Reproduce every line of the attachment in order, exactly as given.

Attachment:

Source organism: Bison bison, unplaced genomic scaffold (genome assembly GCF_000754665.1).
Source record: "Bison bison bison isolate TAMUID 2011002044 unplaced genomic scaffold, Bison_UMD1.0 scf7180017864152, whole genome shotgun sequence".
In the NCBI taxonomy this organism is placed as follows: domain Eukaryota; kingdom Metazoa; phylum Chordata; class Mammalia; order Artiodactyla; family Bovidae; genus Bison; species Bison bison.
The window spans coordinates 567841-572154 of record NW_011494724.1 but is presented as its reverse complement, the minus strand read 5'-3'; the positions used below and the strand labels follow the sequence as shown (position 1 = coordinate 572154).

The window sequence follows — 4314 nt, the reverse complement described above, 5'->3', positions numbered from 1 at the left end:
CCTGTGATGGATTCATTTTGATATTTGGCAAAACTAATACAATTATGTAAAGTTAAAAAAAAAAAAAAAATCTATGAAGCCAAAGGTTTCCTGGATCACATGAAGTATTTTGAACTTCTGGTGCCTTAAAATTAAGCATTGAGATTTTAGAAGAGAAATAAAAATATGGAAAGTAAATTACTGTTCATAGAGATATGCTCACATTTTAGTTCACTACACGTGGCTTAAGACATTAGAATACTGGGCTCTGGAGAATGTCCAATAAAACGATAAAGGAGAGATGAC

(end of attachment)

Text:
Source organism: Bison bison, unplaced genomic scaffold (genome assembly GCF_000754665.1).
Source record: "Bison bison bison isolate TAMUID 2011002044 unplaced genomic scaffold, Bison_UMD1.0 scf7180017864152, whole genome shotgun sequence".
In the NCBI taxonomy this organism is placed as follows: domain Eukaryota; kingdom Metazoa; phylum Chordata; class Mammalia; order Artiodactyla; family Bovidae; genus Bison; species Bison bison.
The window spans coordinates 567841-572154 of record NW_011494724.1 but is presented as its reverse complement, the minus strand read 5'-3'; the positions used below and the strand labels follow the sequence as shown (position 1 = coordinate 572154).

The window sequence follows — 4314 nt, the reverse complement described above, 5'->3', positions numbered from 1 at the left end:
CCTGTGATGGATTCATTTTGATATTTGGCAAAACTAATACAATTATGTAAAGTTAAAAAAAAAAAAAAAATCTATGAAGCCAAAGGTTTCCTGGATCACATGAAGTATTTTGAACTTCTGGTGCCTTAAAATTAAGCATTGAGATTTTAGAAGAGAAATAAAAATATGGAAAGTAAATTACTGTTCATAGAGATATGCTCACATTTTAGTTCACTACACGTGGCTTAAGACATTAGAATACTGGGCTCTGGAGAATGTCCAATAAAACGATAAAGGAGAGATGAC